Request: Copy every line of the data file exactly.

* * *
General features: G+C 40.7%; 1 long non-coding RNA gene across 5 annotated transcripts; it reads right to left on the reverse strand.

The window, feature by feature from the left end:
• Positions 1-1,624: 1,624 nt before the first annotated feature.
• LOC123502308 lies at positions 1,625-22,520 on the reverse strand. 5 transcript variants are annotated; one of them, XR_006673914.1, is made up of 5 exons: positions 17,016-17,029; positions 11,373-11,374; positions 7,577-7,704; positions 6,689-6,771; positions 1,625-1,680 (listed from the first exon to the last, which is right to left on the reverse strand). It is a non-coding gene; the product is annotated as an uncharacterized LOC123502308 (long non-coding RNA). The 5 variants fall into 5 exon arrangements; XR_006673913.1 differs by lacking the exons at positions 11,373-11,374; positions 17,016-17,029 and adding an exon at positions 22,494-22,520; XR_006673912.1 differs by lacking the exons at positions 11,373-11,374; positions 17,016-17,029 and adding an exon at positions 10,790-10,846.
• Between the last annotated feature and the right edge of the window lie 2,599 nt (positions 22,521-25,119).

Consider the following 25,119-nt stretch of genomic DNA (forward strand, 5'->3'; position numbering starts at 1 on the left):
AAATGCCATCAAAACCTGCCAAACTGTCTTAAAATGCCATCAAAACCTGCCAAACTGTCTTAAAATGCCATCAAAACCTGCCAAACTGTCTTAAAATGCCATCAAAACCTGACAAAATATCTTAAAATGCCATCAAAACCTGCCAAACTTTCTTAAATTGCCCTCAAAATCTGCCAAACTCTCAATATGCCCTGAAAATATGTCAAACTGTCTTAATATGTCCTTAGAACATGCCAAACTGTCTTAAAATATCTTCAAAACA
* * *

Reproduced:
General features: G+C 40.7%; 1 long non-coding RNA gene across 5 annotated transcripts; it reads right to left on the reverse strand.

The window, feature by feature from the left end:
• Positions 1-1,624: 1,624 nt before the first annotated feature.
• LOC123502308 lies at positions 1,625-22,520 on the reverse strand. 5 transcript variants are annotated; one of them, XR_006673914.1, is made up of 5 exons: positions 17,016-17,029; positions 11,373-11,374; positions 7,577-7,704; positions 6,689-6,771; positions 1,625-1,680 (listed from the first exon to the last, which is right to left on the reverse strand). It is a non-coding gene; the product is annotated as an uncharacterized LOC123502308 (long non-coding RNA). The 5 variants fall into 5 exon arrangements; XR_006673913.1 differs by lacking the exons at positions 11,373-11,374; positions 17,016-17,029 and adding an exon at positions 22,494-22,520; XR_006673912.1 differs by lacking the exons at positions 11,373-11,374; positions 17,016-17,029 and adding an exon at positions 10,790-10,846.
• Between the last annotated feature and the right edge of the window lie 2,599 nt (positions 22,521-25,119).

Consider the following 25,119-nt stretch of genomic DNA (forward strand, 5'->3'; position numbering starts at 1 on the left):
AAATGCCATCAAAACCTGCCAAACTGTCTTAAAATGCCATCAAAACCTGCCAAACTGTCTTAAAATGCCATCAAAACCTGCCAAACTGTCTTAAAATGCCATCAAAACCTGACAAAATATCTTAAAATGCCATCAAAACCTGCCAAACTTTCTTAAATTGCCCTCAAAATCTGCCAAACTCTCAATATGCCCTGAAAATATGTCAAACTGTCTTAATATGTCCTTAGAACATGCCAAACTGTCTTAAAATATCTTCAAAACA